Here it is: The sensual and passionated kiss between Paolo Malatesta e Francesca da Rimini, protagonist of Dante’s V Canto of Divina Commedia.
The sculpture is at Rodin museum in rue de Varenne 77, Paris.
If you live in London, I would suggest to visit the Tate Modern.
Here, on the fifth floor you can admire the copy that Rodin made in 1900 for Edward Perry Warren, an eccentric American art collector, who lived in Lews, East Sussex, England.
Paolo is holding the book that tells the story of the secret love between Guinevere, King Arthur’s wife, and Lancelot.
Francesca at the end of Dante’s V canto describes the book with these words, which are very famous in Italy:
Galeotto fu il libro e chi lo scrisse
The book and writer both
Were love’s purveyors
The word galeotto is still used in Italian to speak about someone who arranges marriage or initiates romantic relationships between others.
Galeotto = Matchmaker
If you are curious about Francesca da Rimini, she was the daughter of the Lord of Rimini, Guido da Polenta. She was forced by her father to marry Gianciotto, Lord of Rimini, a man who was as brave as he was ugly. It did not take long before Francesca fell in love with Paolo, Gianciotto’s brother. Paolo and Francesca were caught in flagrante adulterio while they were reading the love story of Guinevere and Lancelot and they were both killed.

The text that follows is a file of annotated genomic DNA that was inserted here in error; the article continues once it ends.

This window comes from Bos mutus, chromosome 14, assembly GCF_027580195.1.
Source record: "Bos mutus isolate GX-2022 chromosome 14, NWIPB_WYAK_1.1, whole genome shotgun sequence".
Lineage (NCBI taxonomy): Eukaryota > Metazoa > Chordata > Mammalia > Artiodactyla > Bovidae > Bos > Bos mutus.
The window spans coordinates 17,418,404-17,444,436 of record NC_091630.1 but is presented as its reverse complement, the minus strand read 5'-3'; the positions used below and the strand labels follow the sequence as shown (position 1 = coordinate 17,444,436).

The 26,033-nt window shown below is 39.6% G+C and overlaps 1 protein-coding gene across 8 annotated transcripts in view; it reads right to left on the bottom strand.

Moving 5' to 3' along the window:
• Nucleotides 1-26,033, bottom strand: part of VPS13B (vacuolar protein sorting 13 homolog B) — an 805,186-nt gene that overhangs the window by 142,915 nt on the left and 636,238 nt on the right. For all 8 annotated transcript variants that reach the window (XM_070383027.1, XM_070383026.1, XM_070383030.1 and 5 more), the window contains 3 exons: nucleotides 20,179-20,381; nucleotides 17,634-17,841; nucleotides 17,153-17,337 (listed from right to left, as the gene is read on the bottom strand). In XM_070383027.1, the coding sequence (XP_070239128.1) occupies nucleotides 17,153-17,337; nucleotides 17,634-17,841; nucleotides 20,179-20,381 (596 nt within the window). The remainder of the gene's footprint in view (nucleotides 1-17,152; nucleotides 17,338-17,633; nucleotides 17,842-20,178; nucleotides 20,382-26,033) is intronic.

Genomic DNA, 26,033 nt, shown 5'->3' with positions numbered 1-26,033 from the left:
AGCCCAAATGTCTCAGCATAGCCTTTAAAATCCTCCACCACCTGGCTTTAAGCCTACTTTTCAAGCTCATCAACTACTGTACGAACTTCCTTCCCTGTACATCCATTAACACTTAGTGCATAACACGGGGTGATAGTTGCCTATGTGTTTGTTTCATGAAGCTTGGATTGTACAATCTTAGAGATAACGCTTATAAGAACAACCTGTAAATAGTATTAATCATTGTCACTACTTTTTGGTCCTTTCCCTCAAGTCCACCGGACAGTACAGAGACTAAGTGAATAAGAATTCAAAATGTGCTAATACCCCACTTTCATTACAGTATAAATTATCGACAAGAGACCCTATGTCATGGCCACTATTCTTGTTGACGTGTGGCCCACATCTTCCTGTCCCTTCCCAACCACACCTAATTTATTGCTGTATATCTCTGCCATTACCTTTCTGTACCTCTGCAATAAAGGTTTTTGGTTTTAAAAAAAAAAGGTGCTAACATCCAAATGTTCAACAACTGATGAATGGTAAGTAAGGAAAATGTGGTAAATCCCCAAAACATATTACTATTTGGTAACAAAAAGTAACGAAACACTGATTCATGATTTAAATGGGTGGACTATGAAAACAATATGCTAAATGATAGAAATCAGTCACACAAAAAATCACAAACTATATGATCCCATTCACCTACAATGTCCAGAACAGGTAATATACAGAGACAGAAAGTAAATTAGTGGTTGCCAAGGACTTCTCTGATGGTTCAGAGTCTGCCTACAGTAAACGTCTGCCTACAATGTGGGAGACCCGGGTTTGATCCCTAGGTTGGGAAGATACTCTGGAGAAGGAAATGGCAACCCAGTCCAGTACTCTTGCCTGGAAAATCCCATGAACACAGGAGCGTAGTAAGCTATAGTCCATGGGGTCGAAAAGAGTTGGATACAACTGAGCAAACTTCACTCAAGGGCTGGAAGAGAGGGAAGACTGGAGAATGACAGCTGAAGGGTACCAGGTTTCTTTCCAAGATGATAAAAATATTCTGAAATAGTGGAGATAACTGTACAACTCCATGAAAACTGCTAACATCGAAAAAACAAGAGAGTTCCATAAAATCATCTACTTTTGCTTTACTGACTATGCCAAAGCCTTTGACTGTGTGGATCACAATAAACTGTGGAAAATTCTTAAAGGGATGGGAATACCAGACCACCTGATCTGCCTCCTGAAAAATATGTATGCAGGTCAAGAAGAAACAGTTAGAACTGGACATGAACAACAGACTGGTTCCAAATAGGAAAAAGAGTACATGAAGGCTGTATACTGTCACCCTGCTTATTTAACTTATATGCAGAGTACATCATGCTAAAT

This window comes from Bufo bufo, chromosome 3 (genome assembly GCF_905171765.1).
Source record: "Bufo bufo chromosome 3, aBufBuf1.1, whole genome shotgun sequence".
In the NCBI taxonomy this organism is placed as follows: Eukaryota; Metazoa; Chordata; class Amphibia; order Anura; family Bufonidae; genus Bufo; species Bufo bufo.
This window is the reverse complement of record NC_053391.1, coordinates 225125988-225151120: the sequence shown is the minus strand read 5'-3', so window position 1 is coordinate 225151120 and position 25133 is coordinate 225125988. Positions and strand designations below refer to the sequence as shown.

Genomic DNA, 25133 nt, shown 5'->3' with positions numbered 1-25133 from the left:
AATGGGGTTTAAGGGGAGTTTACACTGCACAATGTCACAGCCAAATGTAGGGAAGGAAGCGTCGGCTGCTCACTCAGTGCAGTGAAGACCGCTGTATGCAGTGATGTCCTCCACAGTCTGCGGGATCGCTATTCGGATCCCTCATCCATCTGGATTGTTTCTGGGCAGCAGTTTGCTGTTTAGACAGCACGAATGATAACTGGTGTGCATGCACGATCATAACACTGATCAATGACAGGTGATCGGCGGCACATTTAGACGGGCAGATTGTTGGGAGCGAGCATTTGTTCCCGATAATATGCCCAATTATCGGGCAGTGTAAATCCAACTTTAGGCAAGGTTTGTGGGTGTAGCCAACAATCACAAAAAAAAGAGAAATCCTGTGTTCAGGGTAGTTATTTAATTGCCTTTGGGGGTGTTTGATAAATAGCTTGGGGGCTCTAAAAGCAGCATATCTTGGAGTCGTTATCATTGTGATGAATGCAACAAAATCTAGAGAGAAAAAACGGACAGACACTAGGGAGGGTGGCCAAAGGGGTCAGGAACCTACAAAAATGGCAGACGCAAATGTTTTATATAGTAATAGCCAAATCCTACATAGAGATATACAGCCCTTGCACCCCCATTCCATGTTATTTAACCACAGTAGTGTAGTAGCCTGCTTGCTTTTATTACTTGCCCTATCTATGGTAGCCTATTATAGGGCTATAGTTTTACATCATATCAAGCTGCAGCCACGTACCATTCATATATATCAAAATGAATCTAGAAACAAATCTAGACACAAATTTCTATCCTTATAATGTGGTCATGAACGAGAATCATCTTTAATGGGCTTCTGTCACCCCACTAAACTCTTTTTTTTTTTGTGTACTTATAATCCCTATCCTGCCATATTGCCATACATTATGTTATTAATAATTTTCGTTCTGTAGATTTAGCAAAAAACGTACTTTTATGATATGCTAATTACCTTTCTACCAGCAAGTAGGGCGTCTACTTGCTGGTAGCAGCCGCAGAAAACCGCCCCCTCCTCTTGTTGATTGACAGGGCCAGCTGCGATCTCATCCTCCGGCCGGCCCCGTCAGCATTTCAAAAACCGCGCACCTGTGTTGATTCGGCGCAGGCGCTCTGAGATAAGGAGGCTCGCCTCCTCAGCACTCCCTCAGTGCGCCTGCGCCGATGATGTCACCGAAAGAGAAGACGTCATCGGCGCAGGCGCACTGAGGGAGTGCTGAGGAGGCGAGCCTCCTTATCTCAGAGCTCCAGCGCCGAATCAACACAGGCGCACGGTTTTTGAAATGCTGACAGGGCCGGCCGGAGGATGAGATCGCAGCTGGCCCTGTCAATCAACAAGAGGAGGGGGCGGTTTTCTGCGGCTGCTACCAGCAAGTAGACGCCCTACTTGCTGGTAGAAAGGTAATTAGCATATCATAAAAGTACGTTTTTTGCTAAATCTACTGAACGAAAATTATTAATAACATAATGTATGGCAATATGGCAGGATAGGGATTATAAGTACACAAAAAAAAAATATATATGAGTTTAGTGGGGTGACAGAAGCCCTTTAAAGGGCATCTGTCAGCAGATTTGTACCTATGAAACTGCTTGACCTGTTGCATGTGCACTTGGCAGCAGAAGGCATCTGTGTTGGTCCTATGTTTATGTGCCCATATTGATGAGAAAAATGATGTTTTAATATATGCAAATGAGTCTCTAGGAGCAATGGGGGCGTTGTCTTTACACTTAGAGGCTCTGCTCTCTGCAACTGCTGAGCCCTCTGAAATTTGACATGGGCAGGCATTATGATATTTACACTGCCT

colti in flagrante = having adulterous relations
Gioacchino Rossini in 1848 wrote an arietta entitled “Il Canto di Francesca da Rimini”, a rarely performed piece taken from lines 127-138 of the Fifth Canto of the Inferno.
Here the arietta sang by the Italian mezzosoprano Anna Bonitatibus
Noi leggiavamo un giorno per diletto
di Lancialotto come amor lo strinse;
soli eravamo e sanza alcun sospetto.
Per più fiate li occhi ci sospinse
quella lettura, e scolorocci il viso;
ma solo un punto fu quel che ci vinse.
Quando leggemmo il disiato riso
esser basciato da cotanto amante,
questi, che mai da me non fia diviso,
la bocca mi basciò tutto tremante.
Galeotto fu ’l libro e chi lo scrisse:
quel giorno più non vi leggemmo avante.
English translation from the Harvard Classics: The Divine Comedy of Dante Alighieri, translated by Henry F. Cary, 1909–14
For our delight we read of Lancelot,
How him love thrall’d. Alone we were, and no
Suspicion near us. Oft-times by that reading
Our eyes were drawn together, and the hue
Fled from our alter’d cheek. But at one point
Alone we fell. When of that smile we read,
The wished smile so raptorously kiss’d
By one so deep in love, then he, who ne’er
From me shall separate, at once my lips
All trembling kiss’d. The book and writer both
Were love’s purveyors. In its leaves that day
We read no more.”
I would like to conclude this post with the beautiful words that Alda Merini ( la poetessa dei navigli di Milano ) wrote for all lovers.
Il bacio è come una
fa fuggire lontano gli amanti,
un amore che non ti gela
che ti dà mille duemila instanti